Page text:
What, Where, Why?
The piercing the clitoris or surrounding tissue, pricking, is a procedure in which the skin is pricked with a sharp object. Blood may flow but no tissue is removed and no stitching is done. Pricking is practiced in different communities around the world, either as a traditional form of FGM or as a substitute for more extensive excision. The practice is classified by the WHO as Type IV FGM. (WHO, 2008)
In some communities in Southeast Asia, for example, pricking is considered to be a part of girls’ socialization. Some see it as an Islamic practice. The practice is generally perceived as harmless by communities (Wahlberg A. et al, 2017).
Studies suggest that pricking is becoming more popular among some communities that traditionally practice other types of FGM. In Somaliland, pricking is considered a “Sunna” and seen as a less severe form of FGM in comparison to other practices such as “Pharaonic” infibulation (type III). (Ingvild & Mette, 2014). Nevertheless, studies show that “Sunna” may also refer to other types of FGM outside infibulation, such as types I and II.
In Guinea, where various forms of FGM are practiced, research suggests that some families are also beginning to opt for type IV FGM involving a “symbolic slight incision of the genitals”. (UNHCR, 2001)
Although the practice of pricking is increasingly discussed, empirical data on the practice and its possible consequences for girls and women are lacking. (Wahlberg A. et al, 2017).
Controversies around pricking
In reviewing the typology of FGM, WHO has taken into account the debate around pricking and its harmful effects. In its inter-agency statement (2008), the organization explained the choice to maintain this practice in the FGM typology:
“Discussion on whether pricking should be included in the typology and defined as a type of FGM has been extensive. Some researchers consider that it should be removed from the typology, both because it is difficult to prove if there are no anatomical changes, and because it is considered significantly less harmful than other forms.” (WHO, 2008)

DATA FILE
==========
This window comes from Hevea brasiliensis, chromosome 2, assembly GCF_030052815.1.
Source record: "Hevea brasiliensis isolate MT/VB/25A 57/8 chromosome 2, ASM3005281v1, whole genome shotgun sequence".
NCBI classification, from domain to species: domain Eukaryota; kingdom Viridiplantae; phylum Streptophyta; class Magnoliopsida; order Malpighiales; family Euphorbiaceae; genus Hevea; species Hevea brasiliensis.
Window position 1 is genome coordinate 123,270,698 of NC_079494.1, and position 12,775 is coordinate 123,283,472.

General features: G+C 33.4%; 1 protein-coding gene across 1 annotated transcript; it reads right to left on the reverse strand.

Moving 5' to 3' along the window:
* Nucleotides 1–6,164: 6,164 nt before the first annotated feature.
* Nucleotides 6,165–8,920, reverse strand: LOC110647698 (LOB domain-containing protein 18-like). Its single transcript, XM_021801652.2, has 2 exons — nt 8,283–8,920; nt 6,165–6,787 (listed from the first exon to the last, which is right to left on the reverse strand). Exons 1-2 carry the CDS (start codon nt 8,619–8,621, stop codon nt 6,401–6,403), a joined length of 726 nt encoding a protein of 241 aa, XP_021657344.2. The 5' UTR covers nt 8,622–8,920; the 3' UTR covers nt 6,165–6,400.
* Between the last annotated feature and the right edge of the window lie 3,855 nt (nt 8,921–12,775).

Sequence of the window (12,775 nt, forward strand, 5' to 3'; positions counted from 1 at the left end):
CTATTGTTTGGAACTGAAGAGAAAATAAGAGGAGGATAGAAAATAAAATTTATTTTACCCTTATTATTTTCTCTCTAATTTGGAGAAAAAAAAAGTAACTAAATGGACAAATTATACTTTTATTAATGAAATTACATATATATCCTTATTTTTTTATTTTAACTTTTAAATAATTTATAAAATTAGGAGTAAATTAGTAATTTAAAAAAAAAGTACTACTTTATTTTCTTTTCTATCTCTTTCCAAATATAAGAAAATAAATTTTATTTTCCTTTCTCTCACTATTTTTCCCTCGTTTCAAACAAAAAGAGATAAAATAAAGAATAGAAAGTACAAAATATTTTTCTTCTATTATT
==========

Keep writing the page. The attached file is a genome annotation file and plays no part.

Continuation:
The WHO noted that pricking is also considered by some experts as a possible “risk reduction strategy”, replacing more invasive procedures. However, others have argued that pricking should remain within the typology of FGM “either to allow for the documentation of changes brought about by more stringent procedures or to avoid their use as a ‘cover-up’ for more invasive procedures, as there are strong indications that pricking, described as substitution, often involves a change in terminology rather than an actual change in practice”. [Translating note]
In addition, studies have shown that “when women claiming to have undergone ‘pricking’ were medically examined, they were found to have undergone a wide variety of practices, ranging from Type I to Type III. The term can therefore be used to legitimize or cover more invasive procedures.”
For these reasons, WHO has decided to maintain pricking in type IV.
A controversial article, written by an anonymous author and published in The Economist in 2016, advocated the acceptance of a “symbolic incision”, performed by a health professional. The author(s) argued that a new approach to the prevention of FGM was needed and that the “symbolic incision” was preferable to more invasive practices such as type I, II or III. (Anonymous, 2016) Another article, written by two American gynaecologists, gave new impetus to this debate in 2018. The authors, Arora and Jacobs, also advocated pricking as a “compromise solution”. According to them, it almost never has a lasting effect on morphology or function, if done correctly. Thus, allowing this less invasive procedure could allow families to preserve cultural and religious traditions whilst protecting girls from more dangerous forms of excision and infibulation of the vulva. (Arora & Jacobs, 2018)
However, advocates of zero tolerance strongly oppose pricking as an acceptable solution. Experts have argued that even a “small incision” can have significant negative consequences for a girl’s mental and physical health – because there is no direct correlation between the extent of the incision and its consequences. In fact, the way in which the practice is performed, such as holding the girls on the floor, can be more traumatic than the cut itself. (Richard, 2018)
A participant in the discussion informed us that Stop FGM Middle East & Asia brings together activists from several countries where pricking is practiced. In her experience, when pricking is used to define a practice, this is usually not the case. In fact, an Indonesian study showed that pricking occurs in only 3% of cases.
A Somali member explained that it is difficult to measure pricking, as there are many different definitions of what a “light” cut would imply. For example, some people think it is a “light form” when there are no sutures. Some practitioners perform infibulations with the labia side by side. This is how the activist herself underwent a mutilation with infibulation, which was considered a “mild form” by her family.
“The Community of Practice on Female Genital Mutilation” is part of the “Building Bridges between Africa and Europe to tackle FGM” project, supported by the “UNFPA-UNICEF Joint Programme on the Elimination of FGM”.
The project is coordinated by AIDOS in partnership with GAMS Belgium.
The views expressed on this website are those of the authors and do not necessarily reflect the official policy or position of the UNFPA, UNICEF or any other agency or organization.
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